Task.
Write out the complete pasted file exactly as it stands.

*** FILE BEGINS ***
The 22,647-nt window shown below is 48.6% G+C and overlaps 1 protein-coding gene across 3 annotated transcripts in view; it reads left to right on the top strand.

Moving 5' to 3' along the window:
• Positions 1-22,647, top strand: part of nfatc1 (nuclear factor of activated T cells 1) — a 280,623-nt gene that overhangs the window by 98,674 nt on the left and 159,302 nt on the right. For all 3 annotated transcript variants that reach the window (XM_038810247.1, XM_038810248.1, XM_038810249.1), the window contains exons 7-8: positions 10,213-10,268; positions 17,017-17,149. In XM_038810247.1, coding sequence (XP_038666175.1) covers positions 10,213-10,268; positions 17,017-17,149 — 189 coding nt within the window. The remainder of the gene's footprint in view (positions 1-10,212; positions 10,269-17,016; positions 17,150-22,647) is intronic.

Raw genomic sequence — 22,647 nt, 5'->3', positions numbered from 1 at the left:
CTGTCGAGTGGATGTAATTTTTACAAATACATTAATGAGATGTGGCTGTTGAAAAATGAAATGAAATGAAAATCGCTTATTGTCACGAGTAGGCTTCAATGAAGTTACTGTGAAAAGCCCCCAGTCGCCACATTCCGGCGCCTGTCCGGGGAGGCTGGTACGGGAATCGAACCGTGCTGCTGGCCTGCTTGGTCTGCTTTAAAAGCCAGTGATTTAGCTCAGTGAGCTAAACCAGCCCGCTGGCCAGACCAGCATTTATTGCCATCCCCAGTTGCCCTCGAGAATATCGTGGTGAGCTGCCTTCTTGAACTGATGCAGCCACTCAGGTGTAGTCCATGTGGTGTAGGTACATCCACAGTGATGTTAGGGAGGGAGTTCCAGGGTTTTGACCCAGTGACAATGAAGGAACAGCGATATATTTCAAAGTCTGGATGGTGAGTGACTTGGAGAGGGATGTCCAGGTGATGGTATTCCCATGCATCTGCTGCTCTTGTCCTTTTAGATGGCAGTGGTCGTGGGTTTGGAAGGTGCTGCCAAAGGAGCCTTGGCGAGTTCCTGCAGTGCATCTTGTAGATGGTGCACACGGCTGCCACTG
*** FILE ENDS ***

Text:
The 22,647-nt window shown below is 48.6% G+C and overlaps 1 protein-coding gene across 3 annotated transcripts in view; it reads left to right on the top strand.

Moving 5' to 3' along the window:
• Positions 1-22,647, top strand: part of nfatc1 (nuclear factor of activated T cells 1) — a 280,623-nt gene that overhangs the window by 98,674 nt on the left and 159,302 nt on the right. For all 3 annotated transcript variants that reach the window (XM_038810247.1, XM_038810248.1, XM_038810249.1), the window contains exons 7-8: positions 10,213-10,268; positions 17,017-17,149. In XM_038810247.1, coding sequence (XP_038666175.1) covers positions 10,213-10,268; positions 17,017-17,149 — 189 coding nt within the window. The remainder of the gene's footprint in view (positions 1-10,212; positions 10,269-17,016; positions 17,150-22,647) is intronic.

Raw genomic sequence — 22,647 nt, 5'->3', positions numbered from 1 at the left:
CTGTCGAGTGGATGTAATTTTTACAAATACATTAATGAGATGTGGCTGTTGAAAAATGAAATGAAATGAAAATCGCTTATTGTCACGAGTAGGCTTCAATGAAGTTACTGTGAAAAGCCCCCAGTCGCCACATTCCGGCGCCTGTCCGGGGAGGCTGGTACGGGAATCGAACCGTGCTGCTGGCCTGCTTGGTCTGCTTTAAAAGCCAGTGATTTAGCTCAGTGAGCTAAACCAGCCCGCTGGCCAGACCAGCATTTATTGCCATCCCCAGTTGCCCTCGAGAATATCGTGGTGAGCTGCCTTCTTGAACTGATGCAGCCACTCAGGTGTAGTCCATGTGGTGTAGGTACATCCACAGTGATGTTAGGGAGGGAGTTCCAGGGTTTTGACCCAGTGACAATGAAGGAACAGCGATATATTTCAAAGTCTGGATGGTGAGTGACTTGGAGAGGGATGTCCAGGTGATGGTATTCCCATGCATCTGCTGCTCTTGTCCTTTTAGATGGCAGTGGTCGTGGGTTTGGAAGGTGCTGCCAAAGGAGCCTTGGCGAGTTCCTGCAGTGCATCTTGTAGATGGTGCACACGGCTGCCACTG